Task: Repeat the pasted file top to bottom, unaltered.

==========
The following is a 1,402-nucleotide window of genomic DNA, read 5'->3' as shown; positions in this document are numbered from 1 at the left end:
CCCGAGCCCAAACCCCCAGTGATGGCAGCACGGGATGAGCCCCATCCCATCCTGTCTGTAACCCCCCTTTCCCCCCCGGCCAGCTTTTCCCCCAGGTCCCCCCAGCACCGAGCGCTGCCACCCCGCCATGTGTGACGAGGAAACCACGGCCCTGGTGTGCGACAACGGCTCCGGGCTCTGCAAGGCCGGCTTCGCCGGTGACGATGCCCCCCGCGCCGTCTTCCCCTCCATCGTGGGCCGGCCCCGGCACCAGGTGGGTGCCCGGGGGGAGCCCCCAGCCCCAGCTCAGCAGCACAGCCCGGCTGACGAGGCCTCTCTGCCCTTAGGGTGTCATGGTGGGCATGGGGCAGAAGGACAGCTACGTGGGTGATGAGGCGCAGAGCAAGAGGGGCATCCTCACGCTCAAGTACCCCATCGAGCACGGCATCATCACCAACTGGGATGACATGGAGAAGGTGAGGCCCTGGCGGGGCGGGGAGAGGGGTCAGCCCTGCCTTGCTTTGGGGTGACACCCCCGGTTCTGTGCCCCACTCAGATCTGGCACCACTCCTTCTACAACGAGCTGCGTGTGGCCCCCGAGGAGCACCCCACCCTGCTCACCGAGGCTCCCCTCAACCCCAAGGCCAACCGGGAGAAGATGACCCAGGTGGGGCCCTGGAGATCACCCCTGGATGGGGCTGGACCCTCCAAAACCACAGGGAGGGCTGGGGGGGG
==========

The following is a 1,402-nucleotide window of genomic DNA, read 5'->3' as shown; positions in this document are numbered from 1 at the left end:
CCCGAGCCCAAACCCCCAGTGATGGCAGCACGGGATGAGCCCCATCCCATCCTGTCTGTAACCCCCCTTTCCCCCCCGGCCAGCTTTTCCCCCAGGTCCCCCCAGCACCGAGCGCTGCCACCCCGCCATGTGTGACGAGGAAACCACGGCCCTGGTGTGCGACAACGGCTCCGGGCTCTGCAAGGCCGGCTTCGCCGGTGACGATGCCCCCCGCGCCGTCTTCCCCTCCATCGTGGGCCGGCCCCGGCACCAGGTGGGTGCCCGGGGGGAGCCCCCAGCCCCAGCTCAGCAGCACAGCCCGGCTGACGAGGCCTCTCTGCCCTTAGGGTGTCATGGTGGGCATGGGGCAGAAGGACAGCTACGTGGGTGATGAGGCGCAGAGCAAGAGGGGCATCCTCACGCTCAAGTACCCCATCGAGCACGGCATCATCACCAACTGGGATGACATGGAGAAGGTGAGGCCCTGGCGGGGCGGGGAGAGGGGTCAGCCCTGCCTTGCTTTGGGGTGACACCCCCGGTTCTGTGCCCCACTCAGATCTGGCACCACTCCTTCTACAACGAGCTGCGTGTGGCCCCCGAGGAGCACCCCACCCTGCTCACCGAGGCTCCCCTCAACCCCAAGGCCAACCGGGAGAAGATGACCCAGGTGGGGCCCTGGAGATCACCCCTGGATGGGGCTGGACCCTCCAAAACCACAGGGAGGGCTGGGGGGGG